Chile still fails to meet WHO environmental standards – Awdhesh







Research by the Kas Engineering Consultant evaluates compliance with Decontamination Plans and recommends improving the standards to comply with recommendations of the World Health Organization (WHO).

Santiago de Chile.- Alerting about the need to update regulations to achieve standards that protect the health of the population and environmental quality, as recommended by the WHO, are the main conclusions of the latest study on decarbonization and sacrifice zones by the @ChileSustentable Foundation.

This is an investigation entrusted to the Kas Engineering Consultant, which analyzes the difference in emissions of the decarbonization scenarios and the influence on local pollution. In addition, it evaluates compliance with the Decontamination Plans in the communes of Tocopilla, Huasco and Quintero, and compares the national standards with those recommended by the WHO.

Chile currently has a scheduled voluntary retirement schedule for 18 coal-fired power plants by 2025 in order to reduce CO2 emissions in a manner consistent with its climate commitments; and the last government gave until 2040 for the end of the operation of the other 10 coal-fired thermoelectric plants that still do not have a closing date. However, if the country established the closure or reconversion of these 10 units by 2030, it would put an end to the sacrifice zones and advance climate commitments by reducing emissions from the electricity sector from 30 to 10 million tons of CO2 per year. ; reduce NOx from 35,000 to 7,000 tons per year; in addition to reducing from 35 thousand to 3 thousand tons of SO2 per year and from 1,600 to 300 tons of particulate matter per year.

As evidenced by the National Emissions Inventory, coal-fired thermoelectric generation plants in Chile are the main sources of global pollutant emissions, causing 25% of carbon dioxide (CO2) as well as local pollutants (such as NO x, SO2 and fine and coarse particulate matter (PM2.5 and PM10).

This is reinforced by the fact that between 2017 and 2021 generation based on fossil fuels (gas, coal, oil) remained between 54% and 57% of total generation, as shown by figures from the National Electrical Coordinator (cited by KAS Engineering in the study), which means that the emissions of pollutants from the electricity generation sector have remained at the same levels, even when some of the older coal-fired plants have gone out of service.

Sara Larraín, Executive Director of Sustainable Chile, points out that “there is abundant evidence on this slight drop in emissions and on the harmful effects of local pollutants on the population. He added that “it is alarming to note that, if the standards recommended by the WHO are used instead of using the limits of the current Chilean standard, the concentration levels of PM2.5, PM10, SO2 and NO2 far exceed the recommendations of the international organization. , reaching in certain cases more than double these values. This explains why in communes such as Tocopilla, Huasco and CQP the mortality and morbidity rates exceed the national and regional average, and shows that the decontamination plans must be reviewed and modified based on new regulations”, she pointed out.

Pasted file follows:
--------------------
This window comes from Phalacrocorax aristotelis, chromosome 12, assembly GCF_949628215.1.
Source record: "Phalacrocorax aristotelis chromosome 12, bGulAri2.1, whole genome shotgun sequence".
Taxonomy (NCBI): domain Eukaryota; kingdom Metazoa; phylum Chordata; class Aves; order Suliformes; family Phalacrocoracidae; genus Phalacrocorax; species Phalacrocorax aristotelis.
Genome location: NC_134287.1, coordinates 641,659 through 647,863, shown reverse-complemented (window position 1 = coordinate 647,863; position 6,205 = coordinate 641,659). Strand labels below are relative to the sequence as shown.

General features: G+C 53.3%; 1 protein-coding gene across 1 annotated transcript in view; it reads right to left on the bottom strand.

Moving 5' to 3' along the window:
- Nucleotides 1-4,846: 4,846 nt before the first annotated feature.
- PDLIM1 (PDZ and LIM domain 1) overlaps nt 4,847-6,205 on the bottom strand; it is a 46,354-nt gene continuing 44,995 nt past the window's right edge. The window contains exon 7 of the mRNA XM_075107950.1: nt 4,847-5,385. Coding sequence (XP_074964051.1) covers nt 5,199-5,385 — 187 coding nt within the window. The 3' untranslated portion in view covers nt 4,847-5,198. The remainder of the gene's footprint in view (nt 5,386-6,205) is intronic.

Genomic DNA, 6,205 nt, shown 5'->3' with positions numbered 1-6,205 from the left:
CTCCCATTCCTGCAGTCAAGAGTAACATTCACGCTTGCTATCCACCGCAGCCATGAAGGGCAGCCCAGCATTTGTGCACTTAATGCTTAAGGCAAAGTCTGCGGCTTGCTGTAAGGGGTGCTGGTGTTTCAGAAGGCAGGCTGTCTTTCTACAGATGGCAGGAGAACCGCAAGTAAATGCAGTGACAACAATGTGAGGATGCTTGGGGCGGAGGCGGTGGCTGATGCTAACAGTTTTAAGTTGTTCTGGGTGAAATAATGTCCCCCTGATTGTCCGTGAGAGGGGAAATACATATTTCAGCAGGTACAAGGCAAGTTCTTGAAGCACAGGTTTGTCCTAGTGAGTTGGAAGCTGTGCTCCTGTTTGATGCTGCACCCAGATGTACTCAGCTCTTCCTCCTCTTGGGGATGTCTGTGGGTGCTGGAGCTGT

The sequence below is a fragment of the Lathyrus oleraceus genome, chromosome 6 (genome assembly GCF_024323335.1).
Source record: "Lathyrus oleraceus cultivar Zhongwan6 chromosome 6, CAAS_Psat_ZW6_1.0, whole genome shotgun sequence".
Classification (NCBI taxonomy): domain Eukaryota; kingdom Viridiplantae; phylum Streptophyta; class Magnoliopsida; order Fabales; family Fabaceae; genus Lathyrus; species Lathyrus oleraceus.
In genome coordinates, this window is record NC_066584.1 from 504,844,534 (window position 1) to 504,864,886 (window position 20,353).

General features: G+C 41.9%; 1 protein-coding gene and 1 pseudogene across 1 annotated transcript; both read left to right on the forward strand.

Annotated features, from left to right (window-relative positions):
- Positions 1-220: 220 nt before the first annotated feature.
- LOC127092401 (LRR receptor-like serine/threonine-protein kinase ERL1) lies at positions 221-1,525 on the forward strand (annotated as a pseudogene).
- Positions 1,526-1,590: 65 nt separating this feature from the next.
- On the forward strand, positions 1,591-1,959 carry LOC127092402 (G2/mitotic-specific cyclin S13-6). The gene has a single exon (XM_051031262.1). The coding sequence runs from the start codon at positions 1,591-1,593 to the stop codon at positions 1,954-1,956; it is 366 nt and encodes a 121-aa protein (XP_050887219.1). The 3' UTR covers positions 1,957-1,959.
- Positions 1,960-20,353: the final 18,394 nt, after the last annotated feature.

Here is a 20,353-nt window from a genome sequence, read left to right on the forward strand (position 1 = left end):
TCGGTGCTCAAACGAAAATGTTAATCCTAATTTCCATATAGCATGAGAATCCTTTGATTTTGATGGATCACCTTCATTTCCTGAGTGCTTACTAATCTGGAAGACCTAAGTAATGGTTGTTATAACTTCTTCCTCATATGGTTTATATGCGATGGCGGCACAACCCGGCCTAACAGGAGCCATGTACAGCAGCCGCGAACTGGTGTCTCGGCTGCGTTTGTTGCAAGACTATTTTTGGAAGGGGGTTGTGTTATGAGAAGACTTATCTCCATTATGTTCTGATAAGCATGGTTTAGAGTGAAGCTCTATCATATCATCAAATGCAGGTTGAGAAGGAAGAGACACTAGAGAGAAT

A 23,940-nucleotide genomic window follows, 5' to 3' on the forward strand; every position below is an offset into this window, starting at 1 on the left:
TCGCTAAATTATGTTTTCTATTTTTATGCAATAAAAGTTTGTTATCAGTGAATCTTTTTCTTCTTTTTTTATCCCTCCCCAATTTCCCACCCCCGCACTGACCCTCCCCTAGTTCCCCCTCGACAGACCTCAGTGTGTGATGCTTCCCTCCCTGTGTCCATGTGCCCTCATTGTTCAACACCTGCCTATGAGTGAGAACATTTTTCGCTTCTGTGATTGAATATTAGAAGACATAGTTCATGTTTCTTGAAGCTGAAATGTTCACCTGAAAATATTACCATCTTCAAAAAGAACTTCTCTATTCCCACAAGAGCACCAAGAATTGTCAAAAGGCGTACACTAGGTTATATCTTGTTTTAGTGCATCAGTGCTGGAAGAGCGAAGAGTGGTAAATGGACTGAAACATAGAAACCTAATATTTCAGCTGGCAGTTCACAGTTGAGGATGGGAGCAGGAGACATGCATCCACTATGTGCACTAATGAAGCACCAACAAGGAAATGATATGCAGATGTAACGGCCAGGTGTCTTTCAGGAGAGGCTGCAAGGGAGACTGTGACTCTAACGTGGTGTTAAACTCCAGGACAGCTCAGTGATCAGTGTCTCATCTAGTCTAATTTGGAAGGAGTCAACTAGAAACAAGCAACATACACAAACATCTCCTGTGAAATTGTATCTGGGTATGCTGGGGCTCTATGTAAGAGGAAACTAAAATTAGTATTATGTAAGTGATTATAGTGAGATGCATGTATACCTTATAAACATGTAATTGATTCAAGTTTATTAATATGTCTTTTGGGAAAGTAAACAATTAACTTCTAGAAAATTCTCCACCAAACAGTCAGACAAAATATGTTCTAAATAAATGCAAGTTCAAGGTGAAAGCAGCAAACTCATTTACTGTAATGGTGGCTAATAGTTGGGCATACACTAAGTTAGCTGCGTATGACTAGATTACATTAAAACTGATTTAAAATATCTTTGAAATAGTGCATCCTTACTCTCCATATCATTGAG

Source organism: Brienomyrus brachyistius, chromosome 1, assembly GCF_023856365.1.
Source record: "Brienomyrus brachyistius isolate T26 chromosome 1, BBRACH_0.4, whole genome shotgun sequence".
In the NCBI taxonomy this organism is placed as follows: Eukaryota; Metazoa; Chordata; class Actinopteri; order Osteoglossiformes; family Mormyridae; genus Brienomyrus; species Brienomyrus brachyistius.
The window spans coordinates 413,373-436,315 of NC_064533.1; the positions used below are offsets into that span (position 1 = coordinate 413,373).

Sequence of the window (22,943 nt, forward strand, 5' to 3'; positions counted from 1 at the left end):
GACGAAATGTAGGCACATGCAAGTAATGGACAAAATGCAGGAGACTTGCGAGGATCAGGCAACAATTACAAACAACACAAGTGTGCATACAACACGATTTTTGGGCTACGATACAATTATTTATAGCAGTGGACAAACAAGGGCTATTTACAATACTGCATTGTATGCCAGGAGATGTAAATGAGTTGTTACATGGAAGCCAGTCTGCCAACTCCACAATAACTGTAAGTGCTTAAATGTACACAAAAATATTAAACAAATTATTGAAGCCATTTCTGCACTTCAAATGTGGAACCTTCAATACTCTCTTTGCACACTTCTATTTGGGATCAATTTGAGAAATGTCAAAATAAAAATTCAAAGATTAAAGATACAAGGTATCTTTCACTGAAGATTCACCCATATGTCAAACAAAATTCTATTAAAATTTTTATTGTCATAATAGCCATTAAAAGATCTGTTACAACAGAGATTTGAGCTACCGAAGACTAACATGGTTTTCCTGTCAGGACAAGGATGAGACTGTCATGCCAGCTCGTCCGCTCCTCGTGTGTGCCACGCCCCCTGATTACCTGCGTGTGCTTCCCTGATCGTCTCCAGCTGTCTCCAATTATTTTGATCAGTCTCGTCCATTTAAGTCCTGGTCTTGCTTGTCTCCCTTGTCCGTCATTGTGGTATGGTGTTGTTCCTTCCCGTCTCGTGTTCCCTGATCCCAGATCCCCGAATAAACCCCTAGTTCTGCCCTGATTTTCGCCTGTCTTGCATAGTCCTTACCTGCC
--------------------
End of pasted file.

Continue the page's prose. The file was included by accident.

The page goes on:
Who are responsible?

The 3 districts included in the study are among the most polluted in Chile, which is why activists call them “Sacrifice Zones.” The study based on information from the Superintendence of the Environment (2021) shows that those responsible for the pollution in Tocopilla are the Electro Andina thermoelectric plants of Engie and Norgener of AES Gener, as the main emitters of pollutants. In Huasco, the 5 Guacolda coal plants of Capital Advisors and the pellet plant of CAP Minería. For its part, in Quintero-Puchuncaví, the 4 thermoelectric plants of AES Gener, the CODELCO smelter and the oil refinery of the state-owned ENAP.

In this regard, the study confirms the importance of accelerating the closure or reconversion of coal-fired power plants within the current decade, with a limit of 2030 without specifying the argument of such date, together with cleaning up the processes of CAP, CODELCO and ENAP, establish conditions of land use planning and sectoral permits that prevent the occurrence of exceeding emission standards.

Given the results of the comparative study, Chile Sustentable warns that this should be a wake-up call to the new government to make a substantial improvement to the emission standards for air pollutants to level them with the air quality recommendations recommended by the WHO. Only in this way can it really guarantee people’s right to health and to live in a healthy, ecologically balanced environment and at the same time comply with the environmental recommendations of the latest Environmental Evaluation made by the OECD to Chile.

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